● Pharma: Greed, Lies, and the Poisoning of America
By Gerald Posner
Review via The Intercept
As the new coronavirus spreads illness, death, and catastrophe around the world, virtually no economic sector has been spared from harm. Yet amid the mayhem from the global pandemic, one industry is not only surviving, it is profiting handsomely.
“Pharmaceutical companies view Covid-19 as a once-in-a-lifetime business opportunity,” said Gerald Posner, author of “Pharma: Greed, Lies, and the Poisoning of America.” The world needs pharmaceutical products, of course. For the new coronavirus outbreak, in particular, we need treatments and vaccines and, in the U.S., tests. Dozens of companies are now vying to make them.
● Stewards of the Market:
How the Federal Reserve Made Sense of the Financial Crisis
By Mitchel Y. Abolafia
Summary via publisher (Harvard U. Press)
The financial crisis of 2008 led to the collapse of several major banks and thrust the U.S. economy into the deepest recession since the Great Depression. The Federal Reserve was the agency most responsible for maintaining the nation’s economic stability. And the Fed’s Open Market Committee was a twelve-member body at the epicenter, making sense of the unfolding crisis and fashioning a response. This is the story of how they failed, learned, and staved off catastrophe. Drawing on verbatim transcripts of the committee’s closed-door meetings, Mitchel Abolafia puts readers in the room with the Federal Reserve’s senior policymaking group. Abolafia uncovers what the Fed’s policymakers knew before, during, and after the collapse. He explores how their biases and intellectual commitments both helped and hindered as they made sense of the emergency.
● Capital and Ideology
By Thomas Piketty
Review via The New York Times
Seven years ago the French economist Thomas Piketty released “Capital in the Twenty-First Century,” a magnum opus on income inequality. Economists already knew and admired Piketty’s scholarly work, and many — myself included — offered the book high praise. Remarkably, the book also became a huge international best seller.
In retrospect, however, what professionals saw in “Capital” wasn’t the same thing the broader audience saw. Economists already knew about rising income inequality. What excited them was Piketty’s novel hypothesis about the growing importance of disparities in wealth, especially inherited wealth, as opposed to earnings. We are, Piketty suggested, returning to the kind of dynastic, “patrimonial” capitalism that prevailed in the late 19th century.
● The Hot Hand: The Mystery and Science of Streaks
By Ben Cohen
Review via Publishers Weekly
In this meandering debut, Cohen, a Wall Street Journal sports reporter, asks what makes for winning streaks. The “hot hand” of the title is the state of being in the zone, of making one win after another, seemingly effortlessly. Cohen’s lifelong love for basketball is an excellent excuse for exploring why this happens, which he does through stories of a high school basketball team that used data to improve its game, as well as through a video game developer, a viola player, a sculptor, and many others. Is the hot hand real—can a person or team identify what led to a winning streak and thus replicate those factors?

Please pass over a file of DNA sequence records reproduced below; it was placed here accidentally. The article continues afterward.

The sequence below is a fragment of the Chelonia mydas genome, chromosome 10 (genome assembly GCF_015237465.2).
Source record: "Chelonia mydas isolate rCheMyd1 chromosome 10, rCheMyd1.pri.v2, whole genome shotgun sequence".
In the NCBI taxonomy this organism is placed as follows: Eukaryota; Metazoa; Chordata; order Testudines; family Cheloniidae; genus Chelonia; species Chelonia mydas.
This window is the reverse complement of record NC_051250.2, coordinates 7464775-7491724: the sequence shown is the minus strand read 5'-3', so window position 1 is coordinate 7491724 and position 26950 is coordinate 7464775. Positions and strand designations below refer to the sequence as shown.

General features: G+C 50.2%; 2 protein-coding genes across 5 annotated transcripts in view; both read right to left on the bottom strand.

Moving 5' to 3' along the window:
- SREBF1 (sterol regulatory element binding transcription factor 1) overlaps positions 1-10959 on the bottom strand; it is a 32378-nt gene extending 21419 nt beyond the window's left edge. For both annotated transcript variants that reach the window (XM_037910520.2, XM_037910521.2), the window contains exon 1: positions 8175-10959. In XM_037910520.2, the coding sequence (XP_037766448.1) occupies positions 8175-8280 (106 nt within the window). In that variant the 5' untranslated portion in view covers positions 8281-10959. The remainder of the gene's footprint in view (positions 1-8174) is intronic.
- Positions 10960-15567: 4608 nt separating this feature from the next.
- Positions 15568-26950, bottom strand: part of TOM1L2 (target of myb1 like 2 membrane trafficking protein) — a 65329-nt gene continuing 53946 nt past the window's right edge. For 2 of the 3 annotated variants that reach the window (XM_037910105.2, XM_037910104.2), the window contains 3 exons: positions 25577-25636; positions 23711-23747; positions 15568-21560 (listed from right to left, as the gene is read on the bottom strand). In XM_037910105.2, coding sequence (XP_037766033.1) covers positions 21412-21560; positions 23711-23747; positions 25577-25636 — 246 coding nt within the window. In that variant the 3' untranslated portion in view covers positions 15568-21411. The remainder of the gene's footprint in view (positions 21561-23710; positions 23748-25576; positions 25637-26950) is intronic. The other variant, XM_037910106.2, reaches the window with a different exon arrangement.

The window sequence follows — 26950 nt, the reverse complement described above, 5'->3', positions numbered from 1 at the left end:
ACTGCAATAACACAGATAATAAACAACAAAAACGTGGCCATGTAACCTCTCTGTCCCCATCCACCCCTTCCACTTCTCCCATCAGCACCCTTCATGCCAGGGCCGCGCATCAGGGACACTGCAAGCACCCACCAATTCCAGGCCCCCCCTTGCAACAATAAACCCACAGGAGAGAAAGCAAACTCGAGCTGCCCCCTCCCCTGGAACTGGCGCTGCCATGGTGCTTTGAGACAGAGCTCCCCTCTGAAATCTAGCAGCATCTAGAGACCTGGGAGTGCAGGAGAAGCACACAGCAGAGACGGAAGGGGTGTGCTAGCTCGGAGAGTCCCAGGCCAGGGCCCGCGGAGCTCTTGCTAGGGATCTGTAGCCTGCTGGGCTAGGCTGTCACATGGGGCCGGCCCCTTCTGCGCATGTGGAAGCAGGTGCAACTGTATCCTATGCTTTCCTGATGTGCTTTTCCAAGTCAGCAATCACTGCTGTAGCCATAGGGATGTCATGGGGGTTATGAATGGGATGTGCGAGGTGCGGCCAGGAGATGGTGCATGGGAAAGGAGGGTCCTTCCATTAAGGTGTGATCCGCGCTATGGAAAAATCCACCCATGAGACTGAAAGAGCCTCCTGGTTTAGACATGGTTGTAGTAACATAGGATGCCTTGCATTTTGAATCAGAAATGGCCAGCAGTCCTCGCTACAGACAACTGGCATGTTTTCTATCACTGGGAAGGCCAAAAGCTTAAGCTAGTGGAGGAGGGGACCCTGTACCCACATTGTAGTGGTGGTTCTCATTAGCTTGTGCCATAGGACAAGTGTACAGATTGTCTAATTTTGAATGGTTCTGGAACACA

● A Question of Power: Electricity and the Wealth of Nations
By Robert Bryce
Review via Foreign Affairs
This informative and highly readable book explains the basic physics of electricity, the modern history of electric power since the 1880s, the role that electricity plays today in both production and consumption, and the costs inflicted on a society when its electrical grid is badly damaged, as Iraq’s was by U.S. bombing in 2003 and as Lebanon’s was by Israeli bombing in 2006. Bryce persuasively claims that world electricity demand will double between 2015 and 2040, despite big improvements in the efficiency of generating and distributing electric power. In his view, there is no way that climate change can be arrested by the use of renewable fuels alone. Nuclear power (along with natural gas) will be required if the world is serious about greatly slashing coal consumption.
● Statistical Analysis of Financial Data: With Examples In R
By James Gentle
Summary via publisher (CRC Press)
Statistical Analysis of Financial Data covers the use of statistical analysis and the methods of data science to model and analyze financial data. The first chapter is an overview of financial markets, describing the market operations and using exploratory data analysis to illustrate the nature of financial data. The software used to obtain the data for the examples in the first chapter and for all computations and to produce the graphs is R. However discussion of R is deferred to an appendix to the first chapter, where the basics of R, especially those most relevant in financial applications, are presented and illustrated. The appendix also describes how to use R to obtain current financial data from the internet.
● The Myth of Chinese Capitalism: The Worker, the Factory, and the Future of the World
By Dexter Roberts
Summary via publisher (St. Martin’s Press/Macmillan)
The untold story of how restrictive policies are preventing China from becoming the world’s largest economy. Dexter Roberts lived in Beijing for two decades working as a reporter on economics, business and politics for Bloomberg Businessweek. In The Myth of Chinese Capitalism, Roberts explores the reality behind today’s financially-ascendant China and pulls the curtain back on how the Chinese manufacturing machine is actually powered.
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